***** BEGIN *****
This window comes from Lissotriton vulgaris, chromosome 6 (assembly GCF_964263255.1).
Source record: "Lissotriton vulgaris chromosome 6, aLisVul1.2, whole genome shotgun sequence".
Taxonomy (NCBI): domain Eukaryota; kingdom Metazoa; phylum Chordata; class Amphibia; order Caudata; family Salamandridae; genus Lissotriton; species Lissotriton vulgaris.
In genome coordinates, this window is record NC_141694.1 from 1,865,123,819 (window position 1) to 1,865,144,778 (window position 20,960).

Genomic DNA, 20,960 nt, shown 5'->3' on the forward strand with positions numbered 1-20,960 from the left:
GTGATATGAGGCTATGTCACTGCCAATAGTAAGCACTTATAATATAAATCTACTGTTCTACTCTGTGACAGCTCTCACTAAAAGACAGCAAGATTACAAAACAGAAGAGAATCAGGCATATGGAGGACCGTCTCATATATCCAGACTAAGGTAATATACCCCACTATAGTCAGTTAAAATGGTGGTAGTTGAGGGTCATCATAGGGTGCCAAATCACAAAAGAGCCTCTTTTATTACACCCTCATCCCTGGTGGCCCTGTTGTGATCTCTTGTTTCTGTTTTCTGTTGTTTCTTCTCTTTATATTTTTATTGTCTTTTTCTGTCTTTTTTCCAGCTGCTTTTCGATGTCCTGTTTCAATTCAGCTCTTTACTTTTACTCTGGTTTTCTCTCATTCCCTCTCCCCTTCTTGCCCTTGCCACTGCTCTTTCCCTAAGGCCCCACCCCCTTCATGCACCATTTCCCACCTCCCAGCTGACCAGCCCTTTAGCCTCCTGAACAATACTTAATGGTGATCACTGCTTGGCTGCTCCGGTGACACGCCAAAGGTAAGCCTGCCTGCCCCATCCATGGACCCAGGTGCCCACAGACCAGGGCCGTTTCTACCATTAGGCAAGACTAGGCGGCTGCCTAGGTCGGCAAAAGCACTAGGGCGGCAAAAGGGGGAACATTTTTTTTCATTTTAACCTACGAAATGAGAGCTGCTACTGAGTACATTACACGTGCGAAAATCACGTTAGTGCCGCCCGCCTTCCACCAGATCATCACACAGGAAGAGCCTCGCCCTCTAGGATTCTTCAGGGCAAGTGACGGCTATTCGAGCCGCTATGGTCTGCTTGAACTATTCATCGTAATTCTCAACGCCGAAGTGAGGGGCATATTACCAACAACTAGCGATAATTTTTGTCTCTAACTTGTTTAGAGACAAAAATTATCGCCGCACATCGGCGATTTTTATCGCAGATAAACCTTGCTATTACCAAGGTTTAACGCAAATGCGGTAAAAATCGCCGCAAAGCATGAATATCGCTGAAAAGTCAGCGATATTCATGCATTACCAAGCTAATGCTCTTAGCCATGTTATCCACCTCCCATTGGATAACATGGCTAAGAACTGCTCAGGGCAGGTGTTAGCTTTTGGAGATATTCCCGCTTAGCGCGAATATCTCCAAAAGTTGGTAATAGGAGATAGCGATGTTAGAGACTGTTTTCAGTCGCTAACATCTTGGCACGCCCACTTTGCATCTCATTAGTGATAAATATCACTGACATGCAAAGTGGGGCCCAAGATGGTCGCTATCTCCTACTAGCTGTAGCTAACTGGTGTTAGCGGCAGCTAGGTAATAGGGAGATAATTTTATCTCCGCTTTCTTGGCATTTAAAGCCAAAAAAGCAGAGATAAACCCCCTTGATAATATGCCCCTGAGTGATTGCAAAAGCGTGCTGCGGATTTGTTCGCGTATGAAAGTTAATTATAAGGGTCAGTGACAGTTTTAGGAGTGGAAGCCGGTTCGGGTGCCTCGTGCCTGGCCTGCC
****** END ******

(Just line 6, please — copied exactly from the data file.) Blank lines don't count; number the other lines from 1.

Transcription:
GTGATATGAGGCTATGTCACTGCCAATAGTAAGCACTTATAATATAAATCTACTGTTCTACTCTGTGACAGCTCTCACTAAAAGACAGCAAGATTACAAAACAGAAGAGAATCAGGCATATGGAGGACCGTCTCATATATCCAGACTAAGGTAATATACCCCACTATAGTCAGTTAAAATGGTGGTAGTTGAGGGTCATCATAGGGTGCCAAATCACAAAAGAGCCTCTTTTATTACACCCTCATCCCTGGTGGCCCTGTTGTGATCTCTTGTTTCTGTTTTCTGTTGTTTCTTCTCTTTATATTTTTATTGTCTTTTTCTGTCTTTTTTCCAGCTGCTTTTCGATGTCCTGTTTCAATTCAGCTCTTTACTTTTACTCTGGTTTTCTCTCATTCCCTCTCCCCTTCTTGCCCTTGCCACTGCTCTTTCCCTAAGGCCCCACCCCCTTCATGCACCATTTCCCACCTCCCAGCTGACCAGCCCTTTAGCCTCCTGAACAATACTTAATGGTGATCACTGCTTGGCTGCTCCGGTGACACGCCAAAGGTAAGCCTGCCTGCCCCATCCATGGACCCAGGTGCCCACAGACCAGGGCCGTTTCTACCATTAGGCAAGACTAGGCGGCTGCCTAGGTCGGCAAAAGCACTAGGGCGGCAAAAGGGGGAACATTTTTTTTCATTTTAACCTACGAAATGAGAGCTGCTACTGAGTACATTACACGTGCGAAAATCACGTTAGTGCCGCCCGCCTTCCACCAGATCATCACACAGGAAGAGCCTCGCCCTCTAGGATTCTTCAGGGCAAGTGACGGCTATTCGAGCCGCTATGGTCTGCTTGAACTATTCATCGTAATTCTCAACGCCGAAGTGAGGGGCATATTACCAACAACTAGCGATAATTTTTGTCTCTAACTTGTTTAGAGACAAAAATTATCGCCGCACATCGGCGATTTTTATCGCAGATAAACCTTGCTATTACCAAGGTTTAACGCAAATGCGGTAAAAATCGCCGCAAAGCATGAATATCGCTGAAAAGTCAGCGATATTCATGCATTACCAAGCTAATGCTCTTAGCCATGTTATCCACCTCCCATTGGATAACATGGCTAAGAACTGCTCAGGGCAGGTGTTAGCTTTTGGAGATATTCCCGCTTAGCGCGAATATCTCCAAAAGTTGGTAATAGGAGATAGCGATGTTAGAGACTGTTTTCAGTCGCTAACATCTTGGCACGCCCACTTTGCATCTCATTAGTGATAAATATCACTGACATGCAAAGTGGGGCCCAAGATGGTCGCTATCTCCTACTAGCTGTAGCTAACTGGTGTTAGCGGCAGCTAGGTAATAGGGAGATAATTTTATCTCCGCTTTCTTGGCATTTAAAGCCAAAAAAGCAGAGATAAACCCCCTTGATAATATGCCCCTGAGTGATTGCAAAAGCGTGCTGCGGATTTGTTCGCGTATGAAAGTTAATTATAAGGGTCAGTGACAGTTTTAGGAGTGGAAGCCGGTTCGGGTGCCTCGTGCCTGGCCTGCC